Charlotte Religious Discrimination Lawyer

This country was founded upon the free exercise of religion, as codified in the First Amendment to the United States Constitution. In the employment context, religious discrimination occurs when an employee is treated adversely by their employer because of their religion. Under both federal and state law, employers are prohibited from discriminating against individuals because of their religion in hiring, firing, or in other terms and conditions of employment. Employers are also required to reasonably accommodate the religious practices of an employee or prospective employee, unless to do so would create an undue hardship or burden on the employer.

Generally, employers may not schedule examinations or other selection activities in conflict with an employee’s religious needs, maintain a restrictive dress code, or refuse to allow the observance of the Sabbath or religious holiday, unless the employer can prove that doing otherwise would create an undue hardship. The requirement to accommodate an employee’s religious beliefs applies not only to schedule changes or leave for religious observances, but also to such things as dress or grooming practices that employees have for religious reasons.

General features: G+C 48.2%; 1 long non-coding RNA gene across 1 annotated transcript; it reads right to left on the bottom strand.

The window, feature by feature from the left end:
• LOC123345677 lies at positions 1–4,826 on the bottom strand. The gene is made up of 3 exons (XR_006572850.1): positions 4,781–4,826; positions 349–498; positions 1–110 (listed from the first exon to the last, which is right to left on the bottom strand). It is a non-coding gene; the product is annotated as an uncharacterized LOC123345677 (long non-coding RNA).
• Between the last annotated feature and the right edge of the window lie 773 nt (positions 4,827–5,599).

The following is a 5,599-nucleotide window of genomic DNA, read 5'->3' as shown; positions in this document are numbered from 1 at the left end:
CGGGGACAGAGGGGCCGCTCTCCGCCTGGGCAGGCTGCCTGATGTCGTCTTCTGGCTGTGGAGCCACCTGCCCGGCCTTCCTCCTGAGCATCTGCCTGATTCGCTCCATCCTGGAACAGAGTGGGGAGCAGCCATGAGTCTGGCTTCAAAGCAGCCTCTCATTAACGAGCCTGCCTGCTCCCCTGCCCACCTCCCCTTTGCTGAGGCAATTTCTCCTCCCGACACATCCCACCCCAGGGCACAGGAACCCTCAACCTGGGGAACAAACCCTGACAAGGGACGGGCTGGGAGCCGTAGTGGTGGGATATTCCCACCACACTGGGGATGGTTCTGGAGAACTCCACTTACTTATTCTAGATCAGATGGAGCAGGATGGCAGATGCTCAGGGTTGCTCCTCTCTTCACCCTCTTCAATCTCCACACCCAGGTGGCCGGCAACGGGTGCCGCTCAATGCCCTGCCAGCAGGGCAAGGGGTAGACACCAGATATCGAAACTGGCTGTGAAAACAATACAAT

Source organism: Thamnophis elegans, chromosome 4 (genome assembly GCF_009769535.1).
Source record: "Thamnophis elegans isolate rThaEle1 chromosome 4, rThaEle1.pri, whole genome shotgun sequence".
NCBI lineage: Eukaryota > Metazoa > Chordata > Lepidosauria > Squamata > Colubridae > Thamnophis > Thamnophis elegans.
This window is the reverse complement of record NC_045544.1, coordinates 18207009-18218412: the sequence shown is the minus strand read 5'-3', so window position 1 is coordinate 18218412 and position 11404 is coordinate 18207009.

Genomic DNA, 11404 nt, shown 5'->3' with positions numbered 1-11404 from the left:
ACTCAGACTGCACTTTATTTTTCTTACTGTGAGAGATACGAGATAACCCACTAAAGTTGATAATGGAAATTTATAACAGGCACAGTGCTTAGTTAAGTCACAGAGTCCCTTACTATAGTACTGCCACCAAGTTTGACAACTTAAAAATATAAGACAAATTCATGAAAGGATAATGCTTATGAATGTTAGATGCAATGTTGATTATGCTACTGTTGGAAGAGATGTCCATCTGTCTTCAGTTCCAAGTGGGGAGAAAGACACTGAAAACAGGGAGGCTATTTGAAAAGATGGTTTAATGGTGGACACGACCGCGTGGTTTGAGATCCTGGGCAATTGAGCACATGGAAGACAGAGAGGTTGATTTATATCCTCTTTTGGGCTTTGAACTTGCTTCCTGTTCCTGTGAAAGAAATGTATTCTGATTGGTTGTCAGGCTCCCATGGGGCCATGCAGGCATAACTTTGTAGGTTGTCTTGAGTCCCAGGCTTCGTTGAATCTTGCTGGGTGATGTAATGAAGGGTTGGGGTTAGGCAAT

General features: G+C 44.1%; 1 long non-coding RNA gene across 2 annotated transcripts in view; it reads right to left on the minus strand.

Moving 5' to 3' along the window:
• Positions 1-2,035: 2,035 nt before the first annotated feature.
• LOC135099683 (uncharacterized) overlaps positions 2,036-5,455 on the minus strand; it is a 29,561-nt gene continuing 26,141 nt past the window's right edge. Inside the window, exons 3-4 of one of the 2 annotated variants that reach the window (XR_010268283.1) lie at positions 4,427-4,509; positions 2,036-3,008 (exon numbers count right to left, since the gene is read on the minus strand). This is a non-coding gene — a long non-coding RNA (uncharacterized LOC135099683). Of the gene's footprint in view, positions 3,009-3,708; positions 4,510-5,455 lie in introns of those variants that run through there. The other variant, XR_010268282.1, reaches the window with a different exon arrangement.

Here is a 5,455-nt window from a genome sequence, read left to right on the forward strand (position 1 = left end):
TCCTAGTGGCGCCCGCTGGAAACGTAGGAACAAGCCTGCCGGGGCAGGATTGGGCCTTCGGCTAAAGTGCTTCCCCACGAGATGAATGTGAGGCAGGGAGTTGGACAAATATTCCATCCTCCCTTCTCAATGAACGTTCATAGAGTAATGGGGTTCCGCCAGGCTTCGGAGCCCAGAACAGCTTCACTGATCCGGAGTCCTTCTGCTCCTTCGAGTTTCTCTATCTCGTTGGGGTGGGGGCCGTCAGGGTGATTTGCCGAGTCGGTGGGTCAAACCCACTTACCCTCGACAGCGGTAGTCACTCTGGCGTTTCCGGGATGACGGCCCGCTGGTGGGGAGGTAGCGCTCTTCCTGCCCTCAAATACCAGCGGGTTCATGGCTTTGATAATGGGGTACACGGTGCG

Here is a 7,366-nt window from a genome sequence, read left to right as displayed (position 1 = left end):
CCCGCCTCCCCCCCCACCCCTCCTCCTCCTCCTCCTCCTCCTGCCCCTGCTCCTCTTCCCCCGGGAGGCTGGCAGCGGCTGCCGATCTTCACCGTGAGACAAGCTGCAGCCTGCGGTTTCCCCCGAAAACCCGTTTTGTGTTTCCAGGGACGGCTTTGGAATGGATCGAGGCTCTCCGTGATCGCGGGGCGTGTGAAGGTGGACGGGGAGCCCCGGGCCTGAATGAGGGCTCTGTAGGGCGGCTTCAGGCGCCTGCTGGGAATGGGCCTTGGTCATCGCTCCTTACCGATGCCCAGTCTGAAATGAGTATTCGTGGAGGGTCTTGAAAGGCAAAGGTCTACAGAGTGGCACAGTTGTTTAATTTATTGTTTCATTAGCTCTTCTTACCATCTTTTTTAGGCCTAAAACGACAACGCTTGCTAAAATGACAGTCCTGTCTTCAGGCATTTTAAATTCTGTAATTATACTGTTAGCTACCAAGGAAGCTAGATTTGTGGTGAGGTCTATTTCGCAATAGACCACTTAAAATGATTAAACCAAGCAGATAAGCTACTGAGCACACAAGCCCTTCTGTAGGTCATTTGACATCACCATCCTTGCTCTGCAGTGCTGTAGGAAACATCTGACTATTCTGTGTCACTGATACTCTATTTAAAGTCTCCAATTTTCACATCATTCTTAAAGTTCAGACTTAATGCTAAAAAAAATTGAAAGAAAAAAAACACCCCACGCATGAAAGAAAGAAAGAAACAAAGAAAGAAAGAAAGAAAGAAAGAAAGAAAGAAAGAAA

While employers often cry “undue hardship” in religious discrimination cases, it is important to fully probe and critically evaluate that defense. Generally, ordinary administrate costs, or the minor inconvenience of scheduling changes, will not constitute undue hardship or permit an employer to interfere with an employee’s right to be free of religious discrimination in the workplace.

Often times, religious discrimination claims are fact dependent and require the expertise of counsel who has experience with religious discrimination claims. If you have been the victim of religious discrimination, we encourage you to contact us.